But here is where the film finally reveals its twist. As Ricky lies there in his own blood, Tom secretly goes over to a drawer and pulls out a gun and pulls it on Alex, telling him that the entire night had been a setup and that the girl that Alex raped in the beginning of film was, in fact, Tom’s sister. Do you smell pre-meditated revenge? I think so! If you paid attention at the beginning, Alex takes a pendant that the girl was wearing and places it on himself. So it’s here that Tom takes up all of his nerve and shoots Alex in the leg, then the shoulder. But the best part of all, the coup de grace, is when he takes the final shot and shoots Alex in the groin! What transpires here is one of the most frightening, most disturbing screams in the history of horror cinema and you have to experience it for yourself to believe it. It will stay inside your head for hours after you’ve heard it and it’s one of the effective scenes in the entire film.  Alex, gasping his final breaths, manages to climb out of the pool and it is here where Tom rips his sister's pendant from the killer and reclaims it, tossing him back into the water. Once Alex is face down in the pool, Tom hands the gun to Lisa, who takes a shot at him. She, in turn, hands the gun to  Howard, who takes his chance in taking his own revenge for Alex having tied him up for most of the film. Once Alex is finally dead, Howard, offers the gun to Gloria, who refuses.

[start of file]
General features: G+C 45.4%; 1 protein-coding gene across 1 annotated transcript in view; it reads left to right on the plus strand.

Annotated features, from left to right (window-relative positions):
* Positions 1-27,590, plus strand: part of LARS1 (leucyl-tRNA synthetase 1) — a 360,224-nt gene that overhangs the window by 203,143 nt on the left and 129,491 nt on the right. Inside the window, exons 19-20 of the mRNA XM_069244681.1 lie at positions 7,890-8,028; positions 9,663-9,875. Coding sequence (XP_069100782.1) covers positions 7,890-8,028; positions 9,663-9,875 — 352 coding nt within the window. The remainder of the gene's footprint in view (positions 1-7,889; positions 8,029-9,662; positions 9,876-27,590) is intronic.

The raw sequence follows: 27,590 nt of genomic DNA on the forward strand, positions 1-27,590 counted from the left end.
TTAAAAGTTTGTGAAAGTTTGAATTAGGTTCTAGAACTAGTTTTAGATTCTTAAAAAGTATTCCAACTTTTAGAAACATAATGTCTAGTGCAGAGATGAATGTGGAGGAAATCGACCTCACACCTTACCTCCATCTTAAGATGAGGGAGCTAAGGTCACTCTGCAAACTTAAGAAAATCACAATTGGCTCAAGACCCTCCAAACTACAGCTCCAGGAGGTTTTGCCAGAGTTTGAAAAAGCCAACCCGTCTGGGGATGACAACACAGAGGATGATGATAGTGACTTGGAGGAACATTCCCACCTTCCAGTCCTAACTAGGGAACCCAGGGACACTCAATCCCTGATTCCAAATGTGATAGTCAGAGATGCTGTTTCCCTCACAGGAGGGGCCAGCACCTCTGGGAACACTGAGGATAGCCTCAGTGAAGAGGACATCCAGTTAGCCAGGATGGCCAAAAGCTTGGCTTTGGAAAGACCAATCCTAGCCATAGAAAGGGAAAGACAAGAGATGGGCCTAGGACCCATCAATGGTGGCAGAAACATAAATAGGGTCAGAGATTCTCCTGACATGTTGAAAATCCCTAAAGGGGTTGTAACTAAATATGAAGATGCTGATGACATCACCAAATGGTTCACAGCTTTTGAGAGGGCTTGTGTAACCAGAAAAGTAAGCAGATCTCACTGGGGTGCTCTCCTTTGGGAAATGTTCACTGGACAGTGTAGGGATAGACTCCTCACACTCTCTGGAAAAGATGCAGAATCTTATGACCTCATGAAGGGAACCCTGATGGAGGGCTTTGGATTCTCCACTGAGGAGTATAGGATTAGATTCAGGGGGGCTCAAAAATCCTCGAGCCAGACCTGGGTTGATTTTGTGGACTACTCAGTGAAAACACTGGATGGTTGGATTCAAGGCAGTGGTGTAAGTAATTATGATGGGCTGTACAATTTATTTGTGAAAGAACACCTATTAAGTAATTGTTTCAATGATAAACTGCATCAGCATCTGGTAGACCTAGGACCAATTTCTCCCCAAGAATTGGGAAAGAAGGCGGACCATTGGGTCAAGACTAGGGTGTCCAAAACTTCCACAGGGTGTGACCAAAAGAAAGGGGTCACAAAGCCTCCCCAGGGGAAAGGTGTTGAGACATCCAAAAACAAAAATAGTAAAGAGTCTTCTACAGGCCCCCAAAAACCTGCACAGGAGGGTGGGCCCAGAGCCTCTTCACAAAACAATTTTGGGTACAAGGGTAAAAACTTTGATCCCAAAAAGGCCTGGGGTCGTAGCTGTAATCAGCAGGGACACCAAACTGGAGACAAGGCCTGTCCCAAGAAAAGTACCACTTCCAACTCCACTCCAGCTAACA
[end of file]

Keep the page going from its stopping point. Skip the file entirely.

Once the denouement begins, we still see Ricky bleeding inside and Howard goes to finish him off, Ricky pleads for him to shoot him, to which Gloria convinces him not to do it. The film ends here but you are left to wonder about the deeper aspects of the film: Did everyone that attended the party know what was going to happen and know that Tom and Lisa had the entire night planned? Were the other members that were present family members/friends that had hoped to get revenge on the death of Tom’s sister at one point or another? If so, were they really willing to risk their own safety and lives for the sake of retribution? As interesting as those musing are, for me, the biggest question of all is: How did {Tom and Lisa] know who Alex was in the first place? Did they see the murder occur? Were they all at the same disco that night and just happened to remember his face? How was it that they knew exactly where to find them and how is it that they were so confident that the duo would actually accept their invitation? I know that your suspension of disbelief has to be in its highest mode if you’re going to pose these questions, but all in all the film works, even if it does on the smallest level. For the reputation the film has carried throughout the decades, it isn’t as bad as it’s made out to be. But don’t let that stop you from watching it at least once. It’s a great piece of cinema made in a style that isn’t made this way anymore. The Shriek Show disc was beautifully re-mastered – in Anamorphic Widescreen - in both picture and sound and it looks fantastic. The major difference between the version on the EB disc and this disc is that the EB disc has the original Italian title cards in place and the latter replaces them with ones in English. There is an interview with Hess himself that’s a little on the bizarre side – watch it and you’ll see what I mean – that is worth watching. And for those of you who are wondering, both prints are uncut.